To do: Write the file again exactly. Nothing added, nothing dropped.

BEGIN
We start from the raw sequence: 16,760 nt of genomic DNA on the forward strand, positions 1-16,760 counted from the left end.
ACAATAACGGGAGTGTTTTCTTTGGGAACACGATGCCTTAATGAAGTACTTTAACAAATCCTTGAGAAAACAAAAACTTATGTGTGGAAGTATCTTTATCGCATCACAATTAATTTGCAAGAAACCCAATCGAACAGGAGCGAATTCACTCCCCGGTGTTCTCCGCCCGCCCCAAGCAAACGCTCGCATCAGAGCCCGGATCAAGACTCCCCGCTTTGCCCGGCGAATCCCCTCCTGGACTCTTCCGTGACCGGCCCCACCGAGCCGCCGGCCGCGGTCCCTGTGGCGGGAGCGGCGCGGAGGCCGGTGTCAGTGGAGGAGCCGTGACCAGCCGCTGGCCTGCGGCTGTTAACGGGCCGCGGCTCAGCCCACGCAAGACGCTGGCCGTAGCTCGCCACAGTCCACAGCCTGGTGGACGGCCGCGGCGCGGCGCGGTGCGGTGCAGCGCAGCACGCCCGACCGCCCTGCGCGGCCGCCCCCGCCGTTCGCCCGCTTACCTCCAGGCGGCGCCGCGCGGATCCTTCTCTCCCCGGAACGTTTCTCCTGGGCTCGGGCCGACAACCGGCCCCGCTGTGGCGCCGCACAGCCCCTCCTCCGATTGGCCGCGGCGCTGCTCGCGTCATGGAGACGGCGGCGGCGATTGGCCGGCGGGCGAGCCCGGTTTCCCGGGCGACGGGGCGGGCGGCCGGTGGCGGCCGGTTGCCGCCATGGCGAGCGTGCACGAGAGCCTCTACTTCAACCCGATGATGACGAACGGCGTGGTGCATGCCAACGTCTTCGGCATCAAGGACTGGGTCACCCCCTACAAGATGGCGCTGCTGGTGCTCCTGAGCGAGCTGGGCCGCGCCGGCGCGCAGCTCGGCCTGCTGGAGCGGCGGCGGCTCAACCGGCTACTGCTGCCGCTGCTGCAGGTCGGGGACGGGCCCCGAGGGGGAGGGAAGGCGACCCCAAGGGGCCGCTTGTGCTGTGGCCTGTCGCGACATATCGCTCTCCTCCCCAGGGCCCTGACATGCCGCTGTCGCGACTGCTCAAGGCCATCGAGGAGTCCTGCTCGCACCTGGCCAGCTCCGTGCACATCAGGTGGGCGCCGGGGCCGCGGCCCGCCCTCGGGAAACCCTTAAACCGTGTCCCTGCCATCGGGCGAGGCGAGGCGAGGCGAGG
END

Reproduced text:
We start from the raw sequence: 16,760 nt of genomic DNA on the forward strand, positions 1-16,760 counted from the left end.
ACAATAACGGGAGTGTTTTCTTTGGGAACACGATGCCTTAATGAAGTACTTTAACAAATCCTTGAGAAAACAAAAACTTATGTGTGGAAGTATCTTTATCGCATCACAATTAATTTGCAAGAAACCCAATCGAACAGGAGCGAATTCACTCCCCGGTGTTCTCCGCCCGCCCCAAGCAAACGCTCGCATCAGAGCCCGGATCAAGACTCCCCGCTTTGCCCGGCGAATCCCCTCCTGGACTCTTCCGTGACCGGCCCCACCGAGCCGCCGGCCGCGGTCCCTGTGGCGGGAGCGGCGCGGAGGCCGGTGTCAGTGGAGGAGCCGTGACCAGCCGCTGGCCTGCGGCTGTTAACGGGCCGCGGCTCAGCCCACGCAAGACGCTGGCCGTAGCTCGCCACAGTCCACAGCCTGGTGGACGGCCGCGGCGCGGCGCGGTGCGGTGCAGCGCAGCACGCCCGACCGCCCTGCGCGGCCGCCCCCGCCGTTCGCCCGCTTACCTCCAGGCGGCGCCGCGCGGATCCTTCTCTCCCCGGAACGTTTCTCCTGGGCTCGGGCCGACAACCGGCCCCGCTGTGGCGCCGCACAGCCCCTCCTCCGATTGGCCGCGGCGCTGCTCGCGTCATGGAGACGGCGGCGGCGATTGGCCGGCGGGCGAGCCCGGTTTCCCGGGCGACGGGGCGGGCGGCCGGTGGCGGCCGGTTGCCGCCATGGCGAGCGTGCACGAGAGCCTCTACTTCAACCCGATGATGACGAACGGCGTGGTGCATGCCAACGTCTTCGGCATCAAGGACTGGGTCACCCCCTACAAGATGGCGCTGCTGGTGCTCCTGAGCGAGCTGGGCCGCGCCGGCGCGCAGCTCGGCCTGCTGGAGCGGCGGCGGCTCAACCGGCTACTGCTGCCGCTGCTGCAGGTCGGGGACGGGCCCCGAGGGGGAGGGAAGGCGACCCCAAGGGGCCGCTTGTGCTGTGGCCTGTCGCGACATATCGCTCTCCTCCCCAGGGCCCTGACATGCCGCTGTCGCGACTGCTCAAGGCCATCGAGGAGTCCTGCTCGCACCTGGCCAGCTCCGTGCACATCAGGTGGGCGCCGGGGCCGCGGCCCGCCCTCGGGAAACCCTTAAACCGTGTCCCTGCCATCGGGCGAGGCGAGGCGAGGCGAGG